7 Question 3 (continued) For parts (c) and (d), use the data from one of the other three trials (i.e., not from the trial you identified in part (b) above). Assume the calorimeter has a negligible heat capacity and that the specific heat of the contents of the calorimeter is 4.18 J/(gC). Assume that the density of the HCl(aq) is 1.0 g/ml. (c) Calculate the magnitude of q, the thermal energy change, when the MgO was added to the 1.0 M HCl(aq). Include units with your answer. q calorimeter = q cal = mct 1.0 g 4.18 J In trial 2, q cal OR ml 0.50 g 4.1 C 1700 J or 1.7 kj ml g C 1.0 g 4.18 J In trial 3, q cal OR ml 0.25 g 2.1 C 880 J or 0.88 kj ml g C 1.0 g 4.18 J In trial 4, q cal ml 0.50 g 4.0 C 1700 J or 1.7 kj ml g C 1 point is earned for the correct mass of the solution. 1 point is earned for the correct calculation of q for any trial with a valid ΔT and correct units. (d) Determine the student s experimental value of H for the reaction between MgO and HCl in units of kj/mol rxn. Assuming that no heat was lost to the surroundings, q rxn = q cal. In trials 2 and 4, qrxn 1,700 J 1 kj DH 140,000 J/mol MgO 1 mol MgO rxn n 1000 J 0.50 g MgO g MgO 140 kj/mol rxn In trial 3, 880 J 1 kj DH 140,000 J/mol 1 mol MgO rxn 1000 J 0.25 g MgO g MgO 140 kj/mol rxn 1 point is earned for the correct calculation of moles of MgO or setup of equation. 1 point is earned for the value of H and sign consistent with the setup.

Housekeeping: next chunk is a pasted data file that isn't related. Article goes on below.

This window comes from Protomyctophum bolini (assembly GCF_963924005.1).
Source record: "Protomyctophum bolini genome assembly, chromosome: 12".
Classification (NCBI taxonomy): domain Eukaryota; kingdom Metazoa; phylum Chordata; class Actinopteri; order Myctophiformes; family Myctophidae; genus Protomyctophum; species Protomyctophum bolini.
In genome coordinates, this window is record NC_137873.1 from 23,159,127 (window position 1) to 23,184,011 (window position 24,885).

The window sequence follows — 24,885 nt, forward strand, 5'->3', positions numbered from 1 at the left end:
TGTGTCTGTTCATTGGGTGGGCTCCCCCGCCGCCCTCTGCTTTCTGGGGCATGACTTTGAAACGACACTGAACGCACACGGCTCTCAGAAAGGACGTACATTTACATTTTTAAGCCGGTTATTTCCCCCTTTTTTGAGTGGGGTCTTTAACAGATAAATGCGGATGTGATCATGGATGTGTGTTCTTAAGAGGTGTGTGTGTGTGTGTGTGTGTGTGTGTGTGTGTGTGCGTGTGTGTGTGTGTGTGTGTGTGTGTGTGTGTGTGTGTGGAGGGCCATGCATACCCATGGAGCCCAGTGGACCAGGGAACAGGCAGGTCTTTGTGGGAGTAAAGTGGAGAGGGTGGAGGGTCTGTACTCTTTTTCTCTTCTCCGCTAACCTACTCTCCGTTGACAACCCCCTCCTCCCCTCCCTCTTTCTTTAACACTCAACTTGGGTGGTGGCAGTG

8 Question 3 (continued) (e) Enthalpies of formation for substances involved in the reaction are shown in the table below. Using the information in the table, determine the accepted value of ΔH for the reaction between MgO(s) and HCl(aq). Substance MgO(s) DH (kj/mol) f 602 H 2 O(l) 286 H + (aq) 0 Mg 2+ (aq) 467 DH n DHproducts n DHreactants p f r f 2+ f f 2 f f DH Mg ( aq) DH H O( l) DH MgO( s) 2 DH H ( aq) 467 kj/mol 286 kj/mol 602 kj/mol 2 0 kj/mol 151 kj/mol rxn correct setup using the DH f values. correct value and sign consistent with the setup. (f) The accepted value and the experimental value do not agree. If the calorimeter leaked heat energy to the environment, would it help account for the discrepancy between the values? Explain. Yes. The experimentally determined value for H was less negative than the accepted value. If heat had leaked out of the calorimeter, then the T of the contents would be less than expected, leading to a smaller calculated value for q and a less negative value for H. correct response with a valid explanation.